The preservation of “Word Is Out” is an important step in ensuring the survival of important and endangered LGBT works, said Kirsten Schaffer, Outfest Interim Executive Director. Unfortunately many other LGBT films are in imminent danger of fading away their original exhibition prints in tatters, their negatives in woeful storage conditions, or even lost. Gay and lesbian independent films including significant titles from the 1970s, 1980s and 1990s are in particular peril because of a perceived lack of commercial value by the industry and/or the filmmakers inability to maintain their work themselves she continued. The Outfest Legacy Project is working to raise funds to rescue these films, strike new prints for widespread public exhibition, and expand access to researchers and the public. I am thrilled to see Word Is Out on the big screen – it promises to be a moving experience as the legacy of both the Mariposa film collective and the subjects of this film are now safe and our queer history has been preserved. she concludes.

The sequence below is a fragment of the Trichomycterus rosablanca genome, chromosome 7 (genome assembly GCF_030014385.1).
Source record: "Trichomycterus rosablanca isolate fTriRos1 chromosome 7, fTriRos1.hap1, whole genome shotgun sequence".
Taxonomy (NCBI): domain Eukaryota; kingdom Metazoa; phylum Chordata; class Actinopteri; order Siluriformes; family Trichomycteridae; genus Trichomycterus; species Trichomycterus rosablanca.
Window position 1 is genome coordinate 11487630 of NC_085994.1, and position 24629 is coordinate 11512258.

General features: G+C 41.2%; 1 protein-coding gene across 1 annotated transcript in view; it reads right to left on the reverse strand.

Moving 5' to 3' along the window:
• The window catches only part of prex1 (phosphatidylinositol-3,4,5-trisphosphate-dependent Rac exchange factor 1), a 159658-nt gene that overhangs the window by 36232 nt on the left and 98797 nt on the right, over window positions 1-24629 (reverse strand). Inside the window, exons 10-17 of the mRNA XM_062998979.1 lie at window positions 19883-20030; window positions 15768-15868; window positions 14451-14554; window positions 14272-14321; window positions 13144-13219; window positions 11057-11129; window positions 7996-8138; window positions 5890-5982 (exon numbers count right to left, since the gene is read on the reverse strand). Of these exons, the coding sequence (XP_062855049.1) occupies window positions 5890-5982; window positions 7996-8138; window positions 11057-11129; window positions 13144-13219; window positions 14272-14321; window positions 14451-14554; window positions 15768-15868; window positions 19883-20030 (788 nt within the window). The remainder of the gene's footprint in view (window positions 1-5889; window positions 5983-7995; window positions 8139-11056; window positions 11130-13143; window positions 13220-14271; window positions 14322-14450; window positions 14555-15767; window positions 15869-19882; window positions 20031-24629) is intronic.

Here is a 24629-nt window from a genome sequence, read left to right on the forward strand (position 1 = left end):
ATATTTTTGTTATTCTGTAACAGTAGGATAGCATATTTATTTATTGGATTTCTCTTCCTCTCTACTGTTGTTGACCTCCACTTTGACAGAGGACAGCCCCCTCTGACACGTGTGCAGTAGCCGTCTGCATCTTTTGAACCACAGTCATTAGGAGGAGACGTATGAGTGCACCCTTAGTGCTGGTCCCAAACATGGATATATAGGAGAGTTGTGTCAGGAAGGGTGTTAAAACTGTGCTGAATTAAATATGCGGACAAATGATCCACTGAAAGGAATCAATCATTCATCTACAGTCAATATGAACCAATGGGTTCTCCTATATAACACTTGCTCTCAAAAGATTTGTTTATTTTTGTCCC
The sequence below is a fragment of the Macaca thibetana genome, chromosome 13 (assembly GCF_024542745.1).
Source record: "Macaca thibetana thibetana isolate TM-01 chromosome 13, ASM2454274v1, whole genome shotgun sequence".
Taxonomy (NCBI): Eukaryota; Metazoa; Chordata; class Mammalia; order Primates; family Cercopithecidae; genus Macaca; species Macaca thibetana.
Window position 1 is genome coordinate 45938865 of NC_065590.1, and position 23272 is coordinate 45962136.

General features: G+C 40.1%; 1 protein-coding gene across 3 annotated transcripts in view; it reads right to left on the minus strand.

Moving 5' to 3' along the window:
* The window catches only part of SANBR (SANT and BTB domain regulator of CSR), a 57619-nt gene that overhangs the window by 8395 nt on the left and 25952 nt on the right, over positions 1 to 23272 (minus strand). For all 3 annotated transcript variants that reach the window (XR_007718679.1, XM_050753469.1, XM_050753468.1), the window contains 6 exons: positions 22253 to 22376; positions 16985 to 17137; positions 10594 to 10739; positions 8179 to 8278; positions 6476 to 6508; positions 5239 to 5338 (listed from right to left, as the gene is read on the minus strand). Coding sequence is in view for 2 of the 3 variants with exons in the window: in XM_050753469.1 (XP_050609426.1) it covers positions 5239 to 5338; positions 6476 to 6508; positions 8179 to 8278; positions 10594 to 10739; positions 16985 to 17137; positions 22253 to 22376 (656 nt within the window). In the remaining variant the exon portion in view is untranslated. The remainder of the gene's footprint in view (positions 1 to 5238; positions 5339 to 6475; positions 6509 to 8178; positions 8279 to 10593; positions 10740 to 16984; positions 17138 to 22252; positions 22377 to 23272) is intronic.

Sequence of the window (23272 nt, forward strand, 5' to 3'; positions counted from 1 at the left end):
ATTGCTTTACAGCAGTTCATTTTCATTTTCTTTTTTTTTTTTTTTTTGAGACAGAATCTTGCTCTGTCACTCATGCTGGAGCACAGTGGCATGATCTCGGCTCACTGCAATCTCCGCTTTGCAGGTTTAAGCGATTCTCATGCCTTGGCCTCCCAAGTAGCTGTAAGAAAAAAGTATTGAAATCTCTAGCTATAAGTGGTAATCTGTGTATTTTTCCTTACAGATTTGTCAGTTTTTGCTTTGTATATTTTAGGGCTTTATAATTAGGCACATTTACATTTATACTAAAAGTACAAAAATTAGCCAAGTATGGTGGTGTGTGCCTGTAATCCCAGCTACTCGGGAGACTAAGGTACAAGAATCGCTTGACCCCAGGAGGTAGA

“The groundbreaking restoration of Word is Out is a milestone for the Outfest Legacy Project,” said Jan-Christopher Horak, Director, UCLA Film & Television Archive. “We shall continue working on the monumental task of rescuing endangered LGBT works and making them available to audiences and scholars worldwide.”
The restoration of “Word Is Out: Stories of Some of Our Lives” has been made possible by the David Bohnett Foundation. Additional support was provided by The Andrew J. Kuehn, Jr. Foundation and the members of Outfest.